(Washington, DC, January 12, 2017) – The rise of populist leaders in the United States and Europe poses a dangerous threat to basic rights protections while encouraging abuse by autocrats around the world, Human Rights Watch Executive Director Kenneth Roth said today in launching the World Report 2017. Donald Trump’s election as US president after a campaign fomenting hatred and intolerance, and the rising influence of political parties in Western Europe that reject universal rights, have put the postwar human rights system at risk.
Meanwhile, strongman leaders in Russia, Turkey, the Philippines, and China have substituted their own authority, rather than accountable government and the rule of law, as a guarantor of prosperity and security. These converging trends, bolstered by propaganda operations that denigrate legal standards and disdain factual analysis, directly challenge the laws and institutions that promote dignity, tolerance, and equality, Human Rights Watch said.
The rise of populism poses a dangerous threat to human rights. Trump gained power in the United States, various politicians are seeking power in Europe, through making appeals to racism, xenophobia, nativism, and misogyny. They all have in common the claim to speak for the majority, and to claim that majority wants rights violated in the name of securing jobs or avoiding cultural change, or protecting against terrorism.
We've seen this show before. In the last century, various communist and fascist governments also claimed to speak for the majority, and then visited enormous repression on their people. Even today, people like President Erdogan in Turkey, or President Sisi in Egypt at first had great popularity, when Erdogan went against the alleged plotters of the coup, or Sisi went against the Muslim Brotherhood. But each took that willingness to violate human rights to great extremes as they suppressed any peaceful protest against their rule.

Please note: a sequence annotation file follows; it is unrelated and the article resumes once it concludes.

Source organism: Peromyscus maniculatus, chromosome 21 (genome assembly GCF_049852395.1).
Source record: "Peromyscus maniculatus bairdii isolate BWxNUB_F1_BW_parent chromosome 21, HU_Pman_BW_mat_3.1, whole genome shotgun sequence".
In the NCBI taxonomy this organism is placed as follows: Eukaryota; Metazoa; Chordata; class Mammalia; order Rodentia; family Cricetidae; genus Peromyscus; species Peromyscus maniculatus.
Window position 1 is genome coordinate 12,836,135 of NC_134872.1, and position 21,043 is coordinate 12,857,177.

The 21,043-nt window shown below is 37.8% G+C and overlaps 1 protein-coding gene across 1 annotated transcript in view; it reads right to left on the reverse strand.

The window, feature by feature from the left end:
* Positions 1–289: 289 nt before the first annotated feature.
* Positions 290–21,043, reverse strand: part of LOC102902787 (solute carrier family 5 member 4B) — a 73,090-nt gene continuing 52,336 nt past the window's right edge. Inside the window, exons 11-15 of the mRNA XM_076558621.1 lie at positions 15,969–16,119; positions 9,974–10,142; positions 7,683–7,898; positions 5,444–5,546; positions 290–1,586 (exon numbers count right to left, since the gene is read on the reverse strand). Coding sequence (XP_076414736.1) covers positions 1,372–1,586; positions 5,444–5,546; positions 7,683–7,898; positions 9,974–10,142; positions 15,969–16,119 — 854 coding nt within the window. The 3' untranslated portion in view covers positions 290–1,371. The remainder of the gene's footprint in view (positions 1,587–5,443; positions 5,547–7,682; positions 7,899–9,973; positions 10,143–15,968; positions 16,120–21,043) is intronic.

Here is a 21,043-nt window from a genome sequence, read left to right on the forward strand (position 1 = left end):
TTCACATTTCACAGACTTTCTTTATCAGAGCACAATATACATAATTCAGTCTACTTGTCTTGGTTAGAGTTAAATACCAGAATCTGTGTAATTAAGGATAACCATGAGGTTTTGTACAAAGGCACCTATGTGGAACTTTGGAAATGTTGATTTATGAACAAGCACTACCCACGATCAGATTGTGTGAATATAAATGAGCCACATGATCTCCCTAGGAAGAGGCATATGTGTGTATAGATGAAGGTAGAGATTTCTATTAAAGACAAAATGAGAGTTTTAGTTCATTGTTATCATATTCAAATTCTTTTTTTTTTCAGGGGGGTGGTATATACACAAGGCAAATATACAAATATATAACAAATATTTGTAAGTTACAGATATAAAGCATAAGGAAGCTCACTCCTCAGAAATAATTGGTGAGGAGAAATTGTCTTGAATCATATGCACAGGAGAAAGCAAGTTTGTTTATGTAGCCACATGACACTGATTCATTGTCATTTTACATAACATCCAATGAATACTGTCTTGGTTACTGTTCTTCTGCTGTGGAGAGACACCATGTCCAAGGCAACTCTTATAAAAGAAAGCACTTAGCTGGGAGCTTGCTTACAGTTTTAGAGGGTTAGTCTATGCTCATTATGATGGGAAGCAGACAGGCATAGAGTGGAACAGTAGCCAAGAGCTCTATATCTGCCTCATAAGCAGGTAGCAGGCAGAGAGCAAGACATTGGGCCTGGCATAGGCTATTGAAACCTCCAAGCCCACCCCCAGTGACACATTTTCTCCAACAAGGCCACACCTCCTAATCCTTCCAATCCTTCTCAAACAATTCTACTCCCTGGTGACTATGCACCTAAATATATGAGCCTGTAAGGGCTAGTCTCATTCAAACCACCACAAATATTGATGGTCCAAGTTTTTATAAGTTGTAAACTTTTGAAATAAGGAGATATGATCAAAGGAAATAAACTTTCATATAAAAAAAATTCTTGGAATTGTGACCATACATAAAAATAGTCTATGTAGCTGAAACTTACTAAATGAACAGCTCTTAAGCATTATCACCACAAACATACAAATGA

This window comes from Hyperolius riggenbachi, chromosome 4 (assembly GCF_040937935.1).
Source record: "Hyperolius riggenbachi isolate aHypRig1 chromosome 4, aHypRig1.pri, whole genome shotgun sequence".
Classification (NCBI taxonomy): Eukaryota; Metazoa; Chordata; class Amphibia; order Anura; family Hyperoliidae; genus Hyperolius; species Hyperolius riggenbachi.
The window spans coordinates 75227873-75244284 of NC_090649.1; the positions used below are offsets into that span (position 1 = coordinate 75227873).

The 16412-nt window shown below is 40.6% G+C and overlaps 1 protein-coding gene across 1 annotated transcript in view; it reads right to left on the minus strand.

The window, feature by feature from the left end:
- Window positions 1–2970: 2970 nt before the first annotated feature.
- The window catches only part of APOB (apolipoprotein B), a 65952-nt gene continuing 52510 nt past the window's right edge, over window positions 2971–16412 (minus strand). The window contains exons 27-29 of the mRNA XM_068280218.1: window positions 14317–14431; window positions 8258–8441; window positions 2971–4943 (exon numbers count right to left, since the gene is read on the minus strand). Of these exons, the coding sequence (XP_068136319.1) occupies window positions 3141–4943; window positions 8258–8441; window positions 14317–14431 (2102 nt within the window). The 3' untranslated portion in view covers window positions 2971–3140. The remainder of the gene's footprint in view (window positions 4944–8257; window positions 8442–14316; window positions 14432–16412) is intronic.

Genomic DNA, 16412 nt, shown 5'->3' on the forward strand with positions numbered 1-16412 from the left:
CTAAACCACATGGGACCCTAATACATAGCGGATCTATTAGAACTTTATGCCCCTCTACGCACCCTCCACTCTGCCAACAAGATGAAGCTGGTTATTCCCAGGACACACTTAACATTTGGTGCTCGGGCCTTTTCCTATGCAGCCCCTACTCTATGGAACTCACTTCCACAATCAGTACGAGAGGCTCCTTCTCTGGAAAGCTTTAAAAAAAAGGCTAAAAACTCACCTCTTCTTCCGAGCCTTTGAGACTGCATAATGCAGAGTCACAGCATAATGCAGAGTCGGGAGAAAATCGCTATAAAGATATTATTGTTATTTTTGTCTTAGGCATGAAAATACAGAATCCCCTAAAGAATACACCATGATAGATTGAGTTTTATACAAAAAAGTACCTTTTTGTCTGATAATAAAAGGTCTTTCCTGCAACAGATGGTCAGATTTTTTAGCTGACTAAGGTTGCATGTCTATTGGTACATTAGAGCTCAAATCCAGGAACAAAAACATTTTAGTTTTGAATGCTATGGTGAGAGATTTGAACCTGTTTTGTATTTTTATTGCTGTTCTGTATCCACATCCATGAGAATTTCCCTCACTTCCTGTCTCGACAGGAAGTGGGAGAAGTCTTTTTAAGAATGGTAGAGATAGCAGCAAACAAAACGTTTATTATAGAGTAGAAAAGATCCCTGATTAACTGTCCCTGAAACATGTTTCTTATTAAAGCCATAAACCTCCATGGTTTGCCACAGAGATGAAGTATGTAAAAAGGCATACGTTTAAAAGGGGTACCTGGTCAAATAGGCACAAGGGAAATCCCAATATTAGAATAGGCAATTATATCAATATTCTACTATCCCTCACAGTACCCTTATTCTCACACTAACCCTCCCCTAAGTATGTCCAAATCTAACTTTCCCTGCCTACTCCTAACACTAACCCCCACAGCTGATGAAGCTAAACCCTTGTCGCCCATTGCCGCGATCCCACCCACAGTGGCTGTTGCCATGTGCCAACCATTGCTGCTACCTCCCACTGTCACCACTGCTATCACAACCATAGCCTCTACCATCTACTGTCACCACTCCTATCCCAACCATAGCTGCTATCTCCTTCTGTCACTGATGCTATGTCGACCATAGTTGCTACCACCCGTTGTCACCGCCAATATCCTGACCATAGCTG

There is this tendency today to think that the strongman delivers best, but if you look at people like Vladimir Putin in Russia, or Xi Jinping in China, they increasingly have resorted to repression as their economies have slowed or declined, without delivering against corruption, pollution, or arbitrary rule. Many politicians today are responding to this rise of populism by simply putting their head in the sand, hoping that the winds of change will blow over. Others are actually emulating the populists, hoping somehow to preempt them, when in fact they're just reinforcing their message.
What we need is a real, vigorous reaffirmation of human rights. We need to explain that human rights are the best way to avoid corrupt and arbitrary rule. Human rights are the best way to ensure that a government hears and can respond to the actual needs of its people. And human rights are the best way to actually change governments if they stop delivering for their people.
Above all, the public needs to reaffirm the basic value that we should treat others the way we want them to treat us. That's the best way to ensure that we all don't end up on the wrong end of the stick when a government abandons its commitment to human rights.